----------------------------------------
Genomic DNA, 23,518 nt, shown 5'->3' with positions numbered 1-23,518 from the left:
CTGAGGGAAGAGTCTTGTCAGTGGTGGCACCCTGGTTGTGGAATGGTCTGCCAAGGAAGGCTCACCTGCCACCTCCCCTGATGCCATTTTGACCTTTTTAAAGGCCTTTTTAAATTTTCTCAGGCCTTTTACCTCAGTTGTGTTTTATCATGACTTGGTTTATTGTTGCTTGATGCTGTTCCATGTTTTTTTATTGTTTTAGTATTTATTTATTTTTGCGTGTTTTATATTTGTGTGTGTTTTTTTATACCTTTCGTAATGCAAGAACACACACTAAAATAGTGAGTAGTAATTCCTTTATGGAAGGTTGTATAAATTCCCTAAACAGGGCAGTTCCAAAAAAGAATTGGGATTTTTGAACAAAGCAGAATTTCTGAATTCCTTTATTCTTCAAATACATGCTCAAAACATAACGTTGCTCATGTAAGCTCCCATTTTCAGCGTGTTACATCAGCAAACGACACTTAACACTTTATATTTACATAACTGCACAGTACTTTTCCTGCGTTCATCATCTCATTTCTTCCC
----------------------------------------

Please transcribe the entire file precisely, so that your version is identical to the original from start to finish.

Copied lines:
Genomic DNA, 23,518 nt, shown 5'->3' with positions numbered 1-23,518 from the left:
CTGAGGGAAGAGTCTTGTCAGTGGTGGCACCCTGGTTGTGGAATGGTCTGCCAAGGAAGGCTCACCTGCCACCTCCCCTGATGCCATTTTGACCTTTTTAAAGGCCTTTTTAAATTTTCTCAGGCCTTTTACCTCAGTTGTGTTTTATCATGACTTGGTTTATTGTTGCTTGATGCTGTTCCATGTTTTTTTATTGTTTTAGTATTTATTTATTTTTGCGTGTTTTATATTTGTGTGTGTTTTTTTATACCTTTCGTAATGCAAGAACACACACTAAAATAGTGAGTAGTAATTCCTTTATGGAAGGTTGTATAAATTCCCTAAACAGGGCAGTTCCAAAAAAGAATTGGGATTTTTGAACAAAGCAGAATTTCTGAATTCCTTTATTCTTCAAATACATGCTCAAAACATAACGTTGCTCATGTAAGCTCCCATTTTCAGCGTGTTACATCAGCAAACGACACTTAACACTTTATATTTACATAACTGCACAGTACTTTTCCTGCGTTCATCATCTCATTTCTTCCC